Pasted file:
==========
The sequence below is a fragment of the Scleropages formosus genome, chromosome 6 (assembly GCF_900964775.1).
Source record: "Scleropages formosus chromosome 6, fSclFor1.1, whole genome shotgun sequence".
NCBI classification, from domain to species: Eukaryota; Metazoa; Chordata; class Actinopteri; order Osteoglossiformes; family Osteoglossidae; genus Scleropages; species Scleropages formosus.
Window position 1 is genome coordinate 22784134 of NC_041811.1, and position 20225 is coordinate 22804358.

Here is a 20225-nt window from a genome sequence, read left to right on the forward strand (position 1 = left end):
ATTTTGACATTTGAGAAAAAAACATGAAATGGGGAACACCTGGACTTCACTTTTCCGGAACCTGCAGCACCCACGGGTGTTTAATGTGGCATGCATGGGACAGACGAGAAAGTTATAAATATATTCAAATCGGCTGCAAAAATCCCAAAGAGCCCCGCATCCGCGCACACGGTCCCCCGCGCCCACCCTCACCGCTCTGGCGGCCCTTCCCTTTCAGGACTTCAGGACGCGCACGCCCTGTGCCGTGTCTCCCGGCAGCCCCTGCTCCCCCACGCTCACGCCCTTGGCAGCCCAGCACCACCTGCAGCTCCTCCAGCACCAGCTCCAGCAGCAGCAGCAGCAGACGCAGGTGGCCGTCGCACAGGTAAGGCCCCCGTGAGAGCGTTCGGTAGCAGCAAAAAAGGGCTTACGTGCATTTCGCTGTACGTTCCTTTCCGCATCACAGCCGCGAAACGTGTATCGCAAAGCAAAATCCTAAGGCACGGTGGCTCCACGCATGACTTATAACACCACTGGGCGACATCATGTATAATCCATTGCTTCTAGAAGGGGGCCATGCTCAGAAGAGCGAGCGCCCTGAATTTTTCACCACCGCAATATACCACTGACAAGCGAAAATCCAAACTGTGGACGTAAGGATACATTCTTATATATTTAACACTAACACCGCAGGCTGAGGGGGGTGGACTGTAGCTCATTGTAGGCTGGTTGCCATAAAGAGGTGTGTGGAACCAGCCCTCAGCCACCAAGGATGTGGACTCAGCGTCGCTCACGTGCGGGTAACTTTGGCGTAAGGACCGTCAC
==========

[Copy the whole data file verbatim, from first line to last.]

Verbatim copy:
The sequence below is a fragment of the Scleropages formosus genome, chromosome 6 (assembly GCF_900964775.1).
Source record: "Scleropages formosus chromosome 6, fSclFor1.1, whole genome shotgun sequence".
NCBI classification, from domain to species: Eukaryota; Metazoa; Chordata; class Actinopteri; order Osteoglossiformes; family Osteoglossidae; genus Scleropages; species Scleropages formosus.
Window position 1 is genome coordinate 22784134 of NC_041811.1, and position 20225 is coordinate 22804358.

Here is a 20225-nt window from a genome sequence, read left to right on the forward strand (position 1 = left end):
ATTTTGACATTTGAGAAAAAAACATGAAATGGGGAACACCTGGACTTCACTTTTCCGGAACCTGCAGCACCCACGGGTGTTTAATGTGGCATGCATGGGACAGACGAGAAAGTTATAAATATATTCAAATCGGCTGCAAAAATCCCAAAGAGCCCCGCATCCGCGCACACGGTCCCCCGCGCCCACCCTCACCGCTCTGGCGGCCCTTCCCTTTCAGGACTTCAGGACGCGCACGCCCTGTGCCGTGTCTCCCGGCAGCCCCTGCTCCCCCACGCTCACGCCCTTGGCAGCCCAGCACCACCTGCAGCTCCTCCAGCACCAGCTCCAGCAGCAGCAGCAGCAGACGCAGGTGGCCGTCGCACAGGTAAGGCCCCCGTGAGAGCGTTCGGTAGCAGCAAAAAAGGGCTTACGTGCATTTCGCTGTACGTTCCTTTCCGCATCACAGCCGCGAAACGTGTATCGCAAAGCAAAATCCTAAGGCACGGTGGCTCCACGCATGACTTATAACACCACTGGGCGACATCATGTATAATCCATTGCTTCTAGAAGGGGGCCATGCTCAGAAGAGCGAGCGCCCTGAATTTTTCACCACCGCAATATACCACTGACAAGCGAAAATCCAAACTGTGGACGTAAGGATACATTCTTATATATTTAACACTAACACCGCAGGCTGAGGGGGGTGGACTGTAGCTCATTGTAGGCTGGTTGCCATAAAGAGGTGTGTGGAACCAGCCCTCAGCCACCAAGGATGTGGACTCAGCGTCGCTCACGTGCGGGTAACTTTGGCGTAAGGACCGTCAC